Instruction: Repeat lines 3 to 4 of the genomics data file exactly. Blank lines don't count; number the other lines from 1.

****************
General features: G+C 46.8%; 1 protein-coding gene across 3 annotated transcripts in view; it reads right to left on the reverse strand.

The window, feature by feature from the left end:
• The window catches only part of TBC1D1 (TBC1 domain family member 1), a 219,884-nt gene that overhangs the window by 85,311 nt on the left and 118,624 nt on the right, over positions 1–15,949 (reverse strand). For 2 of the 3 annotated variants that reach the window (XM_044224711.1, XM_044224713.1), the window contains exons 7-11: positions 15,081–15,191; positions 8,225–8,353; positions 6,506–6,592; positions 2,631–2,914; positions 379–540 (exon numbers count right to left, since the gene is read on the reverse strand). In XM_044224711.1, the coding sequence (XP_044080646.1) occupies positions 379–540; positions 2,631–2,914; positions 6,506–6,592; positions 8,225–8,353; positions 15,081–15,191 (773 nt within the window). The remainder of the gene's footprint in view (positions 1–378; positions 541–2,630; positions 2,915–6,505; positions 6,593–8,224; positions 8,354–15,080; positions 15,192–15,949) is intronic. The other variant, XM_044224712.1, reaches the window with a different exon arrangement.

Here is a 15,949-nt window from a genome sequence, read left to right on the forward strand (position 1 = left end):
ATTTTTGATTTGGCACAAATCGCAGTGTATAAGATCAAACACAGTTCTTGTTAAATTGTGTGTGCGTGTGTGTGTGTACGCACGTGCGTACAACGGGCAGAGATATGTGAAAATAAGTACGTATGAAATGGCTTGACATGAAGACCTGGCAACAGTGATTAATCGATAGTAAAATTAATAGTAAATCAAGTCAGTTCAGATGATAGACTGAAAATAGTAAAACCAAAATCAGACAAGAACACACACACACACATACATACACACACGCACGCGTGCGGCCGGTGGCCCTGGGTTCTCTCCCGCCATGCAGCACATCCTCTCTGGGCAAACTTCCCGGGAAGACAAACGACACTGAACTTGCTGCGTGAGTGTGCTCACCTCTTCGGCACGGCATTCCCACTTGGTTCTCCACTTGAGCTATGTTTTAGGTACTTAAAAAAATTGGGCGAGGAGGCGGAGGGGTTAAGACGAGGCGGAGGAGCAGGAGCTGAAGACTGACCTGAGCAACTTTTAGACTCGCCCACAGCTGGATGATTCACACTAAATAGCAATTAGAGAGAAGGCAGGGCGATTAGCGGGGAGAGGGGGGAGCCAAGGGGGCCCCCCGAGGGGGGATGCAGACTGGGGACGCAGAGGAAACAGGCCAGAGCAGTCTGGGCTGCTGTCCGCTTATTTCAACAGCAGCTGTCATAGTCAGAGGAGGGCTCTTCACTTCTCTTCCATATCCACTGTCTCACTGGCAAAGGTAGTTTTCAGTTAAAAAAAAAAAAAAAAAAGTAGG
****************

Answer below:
• The window catches only part of TBC1D1 (TBC1 domain family member 1), a 219,884-nt gene that overhangs the window by 85,311 nt on the left and 118,624 nt on the right, over positions 1–15,949 (reverse strand). For 2 of the 3 annotated variants that reach the window (XM_044224711.1, XM_044224713.1), the window contains exons 7-11: positions 15,081–15,191; positions 8,225–8,353; positions 6,506–6,592; positions 2,631–2,914; positions 379–540 (exon numbers count right to left, since the gene is read on the reverse strand). In XM_044224711.1, the coding sequence (XP_044080646.1) occupies positions 379–540; positions 2,631–2,914; positions 6,506–6,592; positions 8,225–8,353; positions 15,081–15,191 (773 nt within the window). The remainder of the gene's footprint in view (positions 1–378; positions 541–2,630; positions 2,915–6,505; positions 6,593–8,224; positions 8,354–15,080; positions 15,192–15,949) is intronic. The other variant, XM_044224712.1, reaches the window with a different exon arrangement.

Here is a 15,949-nt window from a genome sequence, read left to right on the forward strand (position 1 = left end):